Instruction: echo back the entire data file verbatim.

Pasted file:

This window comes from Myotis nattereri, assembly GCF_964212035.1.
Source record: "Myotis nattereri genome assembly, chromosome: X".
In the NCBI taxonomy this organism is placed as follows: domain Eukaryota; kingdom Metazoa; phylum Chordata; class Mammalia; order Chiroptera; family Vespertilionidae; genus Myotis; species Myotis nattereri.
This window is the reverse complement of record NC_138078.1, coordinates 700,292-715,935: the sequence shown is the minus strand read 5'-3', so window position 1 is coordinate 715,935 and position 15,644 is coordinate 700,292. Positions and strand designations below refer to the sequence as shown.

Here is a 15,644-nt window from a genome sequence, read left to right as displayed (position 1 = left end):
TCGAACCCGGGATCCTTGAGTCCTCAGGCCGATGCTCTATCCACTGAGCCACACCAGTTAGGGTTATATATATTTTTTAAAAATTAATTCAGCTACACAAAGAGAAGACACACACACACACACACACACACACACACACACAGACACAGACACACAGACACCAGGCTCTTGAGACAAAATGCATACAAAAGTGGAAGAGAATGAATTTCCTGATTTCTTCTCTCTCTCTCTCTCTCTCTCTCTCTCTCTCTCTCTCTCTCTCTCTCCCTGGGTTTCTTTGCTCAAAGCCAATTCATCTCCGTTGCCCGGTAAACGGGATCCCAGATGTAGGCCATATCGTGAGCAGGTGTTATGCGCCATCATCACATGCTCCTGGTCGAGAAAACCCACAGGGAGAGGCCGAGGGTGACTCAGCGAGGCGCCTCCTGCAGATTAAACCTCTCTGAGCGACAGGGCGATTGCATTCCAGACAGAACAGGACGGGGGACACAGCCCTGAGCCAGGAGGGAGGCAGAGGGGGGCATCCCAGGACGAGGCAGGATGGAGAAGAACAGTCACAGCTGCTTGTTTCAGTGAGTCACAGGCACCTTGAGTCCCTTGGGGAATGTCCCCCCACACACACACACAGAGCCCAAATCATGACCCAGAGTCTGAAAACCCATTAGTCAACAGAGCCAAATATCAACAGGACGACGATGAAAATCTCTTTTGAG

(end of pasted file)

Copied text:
This window comes from Myotis nattereri, assembly GCF_964212035.1.
Source record: "Myotis nattereri genome assembly, chromosome: X".
In the NCBI taxonomy this organism is placed as follows: domain Eukaryota; kingdom Metazoa; phylum Chordata; class Mammalia; order Chiroptera; family Vespertilionidae; genus Myotis; species Myotis nattereri.
This window is the reverse complement of record NC_138078.1, coordinates 700,292-715,935: the sequence shown is the minus strand read 5'-3', so window position 1 is coordinate 715,935 and position 15,644 is coordinate 700,292. Positions and strand designations below refer to the sequence as shown.

Here is a 15,644-nt window from a genome sequence, read left to right as displayed (position 1 = left end):
TCGAACCCGGGATCCTTGAGTCCTCAGGCCGATGCTCTATCCACTGAGCCACACCAGTTAGGGTTATATATATTTTTTAAAAATTAATTCAGCTACACAAAGAGAAGACACACACACACACACACACACACACACACACACAGACACAGACACACAGACACCAGGCTCTTGAGACAAAATGCATACAAAAGTGGAAGAGAATGAATTTCCTGATTTCTTCTCTCTCTCTCTCTCTCTCTCTCTCTCTCTCTCTCTCTCTCTCTCTCCCTGGGTTTCTTTGCTCAAAGCCAATTCATCTCCGTTGCCCGGTAAACGGGATCCCAGATGTAGGCCATATCGTGAGCAGGTGTTATGCGCCATCATCACATGCTCCTGGTCGAGAAAACCCACAGGGAGAGGCCGAGGGTGACTCAGCGAGGCGCCTCCTGCAGATTAAACCTCTCTGAGCGACAGGGCGATTGCATTCCAGACAGAACAGGACGGGGGACACAGCCCTGAGCCAGGAGGGAGGCAGAGGGGGGCATCCCAGGACGAGGCAGGATGGAGAAGAACAGTCACAGCTGCTTGTTTCAGTGAGTCACAGGCACCTTGAGTCCCTTGGGGAATGTCCCCCCACACACACACACAGAGCCCAAATCATGACCCAGAGTCTGAAAACCCATTAGTCAACAGAGCCAAATATCAACAGGACGACGATGAAAATCTCTTTTGAG